Posts Tagged ‘lindworms’

Last time, I mentioned the Lagarfljot Worm, a lake-dwelling cryptid believed to exist in Iceland. According to the story, the creature was a heath-dragon or lingworm kept as a treasure guardian, but it was thrown into the lake when it grew too large to control. I’ve heard of lindworms, two-legged and wingless dragons of Germanic myth, and the lingworm doesn’t sound too different.

However, the story made me wonder what a heath-dragon might be, legendarily speaking. Just when you thought the Internet could tell you absolutely anything… I can’t find them. So I’m left to speculate.

Let’s see… Obviously, heath-dragons must live on the heath. Heath is any area of open land with poor soil, so it is left uncultivated. Bushes like heather are the main vegetation. You won’t find a lot of cover on the heath, nor large animals for prey. So while many great dragons are found in magnificent mountains or darksome forests, heath-dragons might be creatures on a lesser scale. Small enough to conceal themselves among the heather, they could be ambush hunters preying on rabbits, stray sheep, and the occasional unwary traveler.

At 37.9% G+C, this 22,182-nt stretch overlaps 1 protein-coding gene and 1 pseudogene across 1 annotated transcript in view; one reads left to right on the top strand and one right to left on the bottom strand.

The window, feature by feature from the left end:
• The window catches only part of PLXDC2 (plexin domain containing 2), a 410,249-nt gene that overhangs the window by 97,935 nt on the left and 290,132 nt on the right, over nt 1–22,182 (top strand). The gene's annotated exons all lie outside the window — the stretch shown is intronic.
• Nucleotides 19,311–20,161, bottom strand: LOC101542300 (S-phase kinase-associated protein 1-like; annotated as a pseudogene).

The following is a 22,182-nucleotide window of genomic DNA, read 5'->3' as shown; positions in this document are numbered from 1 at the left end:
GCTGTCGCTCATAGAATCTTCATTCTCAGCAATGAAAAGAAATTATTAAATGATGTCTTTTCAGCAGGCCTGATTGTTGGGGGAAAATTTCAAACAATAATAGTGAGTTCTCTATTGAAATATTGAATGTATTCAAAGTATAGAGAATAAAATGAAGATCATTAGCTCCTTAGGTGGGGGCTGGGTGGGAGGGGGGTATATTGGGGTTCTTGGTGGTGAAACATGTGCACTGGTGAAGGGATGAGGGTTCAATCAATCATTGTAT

Or, perhaps heath-dragons represent a younger stage in draconic life. Only when they grow older and more powerful can they claim those magnificent mountains and darksome forests.

Well, friends, can you help me out? I’d love it if you can suggest any legends and tales about heath-dragons!

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I spotted this brass platter leaning against the wall at a friend’s house. Check out the dragons in the border.


Embossed platter at a friend’s house.